Three Examples of Thinking Differently About InfoSec

Today, I am putting my money where my mouth is. I have been talking about thinking differently about infosec as being a powerful tool in the future for several months now, but here are three concrete examples of how security folks need to think differently than they do today. (Note that some of you may have already begun to embrace these ideas – if so, awesome, you are ahead of the curve!)

#1 – Think like attackers AND defenders – We as infosec folks often get so caught up in our statements of ethics, credos and agreements about behavior that we get trapped inside them and become blind to the methods and ways of attackers. Many security folks I meet have taken such steps to distance themselves from attackers and they often show utter disdain for attackers, tools and techniques that they are essentially blind to the way attackers think. This is a dangerous paradox. If you don’t understand your opposition, you have no way of being effective in measuring your defensive capabilities. If you can’t think like an attacker, maneuver like an attacker and understand that they are not bound by the rules that you attempt to impose on them – then you will likely have little success in defending your organization against them. To better defend our assets, we have to be able and willing to understand our enemies. We have to have a realistic knowledge and capability to replicate, at the very least, their basic tools, techniques and attitudes. Otherwise, we are simply guessing at their next move. Essentially without insight and understanding, we are playing the “security lottery” in hopes of hitting the big defensive jackpot!

#2 – Deeper defenses are better defenses – We must extend defense in depth beyond an organizational approach to a data-centric approach. The closer to the data the controls are implemented, the more likely they are to be able to add security to the core critical data. (Of course, normal rationality applies here. The controls have to be rational, effective and properly implemented and managed – as always!) This is why security mechanisms like enclaving, data classification and eventually tagging are the future of enterprise security. If we start to think about our security postures, deployments and architectures with these ideas in mind today, we will be able to leverage them in their present state and eventually gain the maximum from them when they are fully ready for integration.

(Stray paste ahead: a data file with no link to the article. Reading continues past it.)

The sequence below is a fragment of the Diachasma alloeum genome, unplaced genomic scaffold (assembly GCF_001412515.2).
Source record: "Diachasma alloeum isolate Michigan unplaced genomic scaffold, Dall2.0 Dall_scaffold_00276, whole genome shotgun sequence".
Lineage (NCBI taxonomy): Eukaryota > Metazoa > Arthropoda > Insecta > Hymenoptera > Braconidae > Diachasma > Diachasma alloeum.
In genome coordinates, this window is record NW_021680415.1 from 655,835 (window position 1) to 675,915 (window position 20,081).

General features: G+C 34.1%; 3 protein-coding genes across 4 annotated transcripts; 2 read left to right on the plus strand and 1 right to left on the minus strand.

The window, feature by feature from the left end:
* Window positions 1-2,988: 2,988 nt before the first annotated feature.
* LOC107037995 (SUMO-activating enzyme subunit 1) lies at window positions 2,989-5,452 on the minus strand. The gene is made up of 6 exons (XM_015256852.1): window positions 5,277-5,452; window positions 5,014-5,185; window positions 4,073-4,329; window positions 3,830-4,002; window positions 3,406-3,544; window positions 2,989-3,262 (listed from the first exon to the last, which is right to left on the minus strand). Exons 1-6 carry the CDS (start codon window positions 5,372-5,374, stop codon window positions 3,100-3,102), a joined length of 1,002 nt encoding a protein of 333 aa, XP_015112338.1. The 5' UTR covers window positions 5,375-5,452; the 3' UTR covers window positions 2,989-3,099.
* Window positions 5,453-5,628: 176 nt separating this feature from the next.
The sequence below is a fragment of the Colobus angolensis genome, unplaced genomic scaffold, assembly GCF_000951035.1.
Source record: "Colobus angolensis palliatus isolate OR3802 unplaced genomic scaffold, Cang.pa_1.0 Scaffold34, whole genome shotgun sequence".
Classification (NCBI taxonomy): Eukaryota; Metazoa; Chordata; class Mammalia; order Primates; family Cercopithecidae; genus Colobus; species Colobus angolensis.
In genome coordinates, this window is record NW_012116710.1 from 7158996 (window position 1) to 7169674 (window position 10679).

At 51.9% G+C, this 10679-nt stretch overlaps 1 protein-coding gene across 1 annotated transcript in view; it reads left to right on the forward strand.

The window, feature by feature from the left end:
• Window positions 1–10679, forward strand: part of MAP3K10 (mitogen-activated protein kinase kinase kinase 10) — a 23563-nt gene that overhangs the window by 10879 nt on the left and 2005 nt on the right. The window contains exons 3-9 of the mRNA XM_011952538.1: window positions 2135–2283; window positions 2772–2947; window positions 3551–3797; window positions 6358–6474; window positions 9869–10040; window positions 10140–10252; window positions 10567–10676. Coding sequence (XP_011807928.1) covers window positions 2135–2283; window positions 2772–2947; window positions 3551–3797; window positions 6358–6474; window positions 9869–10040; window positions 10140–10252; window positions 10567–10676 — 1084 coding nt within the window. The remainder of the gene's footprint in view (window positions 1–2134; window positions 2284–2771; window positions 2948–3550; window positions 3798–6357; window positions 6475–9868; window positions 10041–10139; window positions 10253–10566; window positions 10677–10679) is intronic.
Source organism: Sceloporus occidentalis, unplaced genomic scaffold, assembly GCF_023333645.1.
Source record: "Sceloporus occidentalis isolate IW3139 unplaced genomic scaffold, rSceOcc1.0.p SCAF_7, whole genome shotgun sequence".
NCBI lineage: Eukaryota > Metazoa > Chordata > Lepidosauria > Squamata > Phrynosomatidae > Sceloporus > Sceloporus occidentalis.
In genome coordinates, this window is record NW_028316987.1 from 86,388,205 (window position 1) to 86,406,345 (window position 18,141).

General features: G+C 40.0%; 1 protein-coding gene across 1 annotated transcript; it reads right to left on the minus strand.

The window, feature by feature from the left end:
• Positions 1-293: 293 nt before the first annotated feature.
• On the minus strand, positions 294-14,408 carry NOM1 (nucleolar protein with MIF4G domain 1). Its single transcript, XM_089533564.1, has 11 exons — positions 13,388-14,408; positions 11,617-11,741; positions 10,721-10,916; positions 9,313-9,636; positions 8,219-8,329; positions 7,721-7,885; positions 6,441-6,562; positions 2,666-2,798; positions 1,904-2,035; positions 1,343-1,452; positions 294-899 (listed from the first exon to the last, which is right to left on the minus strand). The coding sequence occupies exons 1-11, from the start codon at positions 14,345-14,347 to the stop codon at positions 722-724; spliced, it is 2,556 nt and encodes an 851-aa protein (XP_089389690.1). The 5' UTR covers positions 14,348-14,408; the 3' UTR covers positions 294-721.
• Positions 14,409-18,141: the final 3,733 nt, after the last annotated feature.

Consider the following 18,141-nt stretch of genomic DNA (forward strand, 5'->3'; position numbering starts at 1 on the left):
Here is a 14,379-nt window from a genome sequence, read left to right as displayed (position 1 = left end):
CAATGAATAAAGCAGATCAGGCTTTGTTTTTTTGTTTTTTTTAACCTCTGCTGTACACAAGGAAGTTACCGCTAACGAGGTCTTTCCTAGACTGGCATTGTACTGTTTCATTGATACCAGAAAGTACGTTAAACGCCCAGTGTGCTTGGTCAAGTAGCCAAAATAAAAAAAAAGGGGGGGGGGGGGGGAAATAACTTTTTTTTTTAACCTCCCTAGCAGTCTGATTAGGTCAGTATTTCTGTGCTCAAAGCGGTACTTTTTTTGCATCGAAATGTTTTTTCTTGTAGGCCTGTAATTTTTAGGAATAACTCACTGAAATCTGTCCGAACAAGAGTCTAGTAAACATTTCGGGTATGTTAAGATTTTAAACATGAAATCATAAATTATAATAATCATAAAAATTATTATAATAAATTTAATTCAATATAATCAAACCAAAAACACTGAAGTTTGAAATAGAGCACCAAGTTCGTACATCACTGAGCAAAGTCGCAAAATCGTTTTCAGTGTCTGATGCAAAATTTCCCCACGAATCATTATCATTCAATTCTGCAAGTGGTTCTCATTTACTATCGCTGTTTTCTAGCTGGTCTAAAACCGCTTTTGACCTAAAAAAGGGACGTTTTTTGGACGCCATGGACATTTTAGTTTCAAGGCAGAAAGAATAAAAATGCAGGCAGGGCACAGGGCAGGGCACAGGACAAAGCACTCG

#3 – Think risk, not compliance – I am going to continue to talk about this, no matter how much heat I get from the “compliance guru set”. Striving for compliance with various regulations or standards is striving for the minimum. Guidance, regulations and law are meant to be the MINIMUM BASELINE for the work we need to do to separate liability from negligence.  Compliance is a milestone, not a goal. Effective understanding and management of risk is the goal. Don’t be deceived by the “compliance guru set’s” argument that meeting baselines if effective risk management. It is NOT. Regulatory compliance, ISO/PCI compliance pays little attention to and has little management for attacker techniques like vulnerability chaining, management/analysis of cascading failures or zero-day/black swan (Thanks, Alex!) evolutionary capabilities. This step requires upper management education and awareness as well, since those that control the budgets must come to see compliance as a mile marker and not the end of the race ribbon!

I hope this helps folks understand more about what I am saying when I assert than in 2008, we have to think differently if we want infosec to improve. Of course, thought has to precede action, but action is also required if we are going to change things. What is clear, from the problems of 2007 and further back, is that what we are doing now is NOT WORKING. It should be very clear to all infosec practitioners that we are losing the race between us at attackers!